On Friday, the FBI warned that anyone who uses a router to connect to the internet should reboot their routers.
The warning is related to Russian malware (malicious software) called VPNFilter that can secretly install itself onto internet routers and collect data from an unsuspecting user. So far, it’s estimated that 500,000 devices – mostly from Ukraine – have been affected.
Rebooting internet routers will “temporarily disrupt the malware and aid the potential identification of infected devices,” according to the FBI. The agency also recommends disabling your routers’ remote-management settings and updating the password you use to access your router’s settings.
If there’s an update available for your router, you should install that too.
I’ll be using my Netgear router to show you to disable your router’s remote-management feature, reboot your router, and install updates if they’re available. Router settings will look different on routers from different companies, so this might not look the same if you have a router from a different company. Still, the settings on your router should be pretty similar, and you can always pull out the manual or search online how to do these things on your router.
Check out how to access your router’s settings and update its firmware.
1. Access your router’s settings.
To access your router’s settings, type in these numbers into your web browser’s search bar: 192.168.1.1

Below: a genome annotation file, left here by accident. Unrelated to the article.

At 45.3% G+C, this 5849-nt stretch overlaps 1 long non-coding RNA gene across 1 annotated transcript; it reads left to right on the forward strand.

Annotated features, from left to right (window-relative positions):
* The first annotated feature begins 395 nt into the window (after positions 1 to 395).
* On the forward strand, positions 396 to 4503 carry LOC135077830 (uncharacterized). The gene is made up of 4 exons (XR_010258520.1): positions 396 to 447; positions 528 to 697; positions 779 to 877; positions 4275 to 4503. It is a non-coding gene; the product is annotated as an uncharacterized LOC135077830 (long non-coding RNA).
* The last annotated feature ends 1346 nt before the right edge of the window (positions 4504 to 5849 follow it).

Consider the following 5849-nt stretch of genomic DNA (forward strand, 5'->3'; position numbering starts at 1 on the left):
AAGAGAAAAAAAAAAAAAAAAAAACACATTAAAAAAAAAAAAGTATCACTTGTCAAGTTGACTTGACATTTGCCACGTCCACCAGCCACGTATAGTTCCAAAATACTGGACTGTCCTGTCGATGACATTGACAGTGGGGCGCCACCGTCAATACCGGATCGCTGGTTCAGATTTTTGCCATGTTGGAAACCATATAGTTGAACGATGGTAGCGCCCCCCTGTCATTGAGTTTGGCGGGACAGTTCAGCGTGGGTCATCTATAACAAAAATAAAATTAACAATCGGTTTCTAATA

You’ll be asked to provide an account name and password. If you didn’t add those to your router when you first set it up, it’s most likely the default username and password:
If your router has different default login credentials, check your router’s manual or do a quick online search, like “[Your router brand, your router model] default login.“
If you’re still using the default login credentials, you should add your own password. I’ll show you how later in this post.
If you did add your own credentials, use them.
2. Change your login credentials for your router settings.
Head to your router’s Advanced settings > Administration > Set Password > follow the steps > click “apply.”
3. Disable the remote-management settings suggested by the FBI.
Some brands like Netgear have the remote-management feature disabled by default, but it’s easy to check and worth doing while you’re in your router’s settings.
On my Netgear router, I go to the Advanced tab > Advanced Setup > Remote Management > and make sure it’s disabled.
If it’s enabled, I uncheck the box next to “turn remote management on” and click “apply.”
4. Update your router’s firmware, if an update is available.
While you’re in this tab or section of your router’s settings, head to Firmware Update > click “check” if it doesn’t automatically start checking > click “update.”
Your router will download and install the firmware update and reboot after it’s done, which means you won’t have internet for about five or so minutes.
5. If there’s no new firmware available for your router, you can now go through the simple reboot.
You could reboot the old-fashioned way by unplugging your router’s power and plugging it back in after 10 seconds. But your router most likely has an option in its settings to reboot properly.
If you see an option to reboot from the home page of your settings, click it to reboot your router.
On Netgear routers, you have to head to the Advanced tab > click the “reboot” button.
There’s no need to go through the simple reboot if you’ve updated your router’s firmware.
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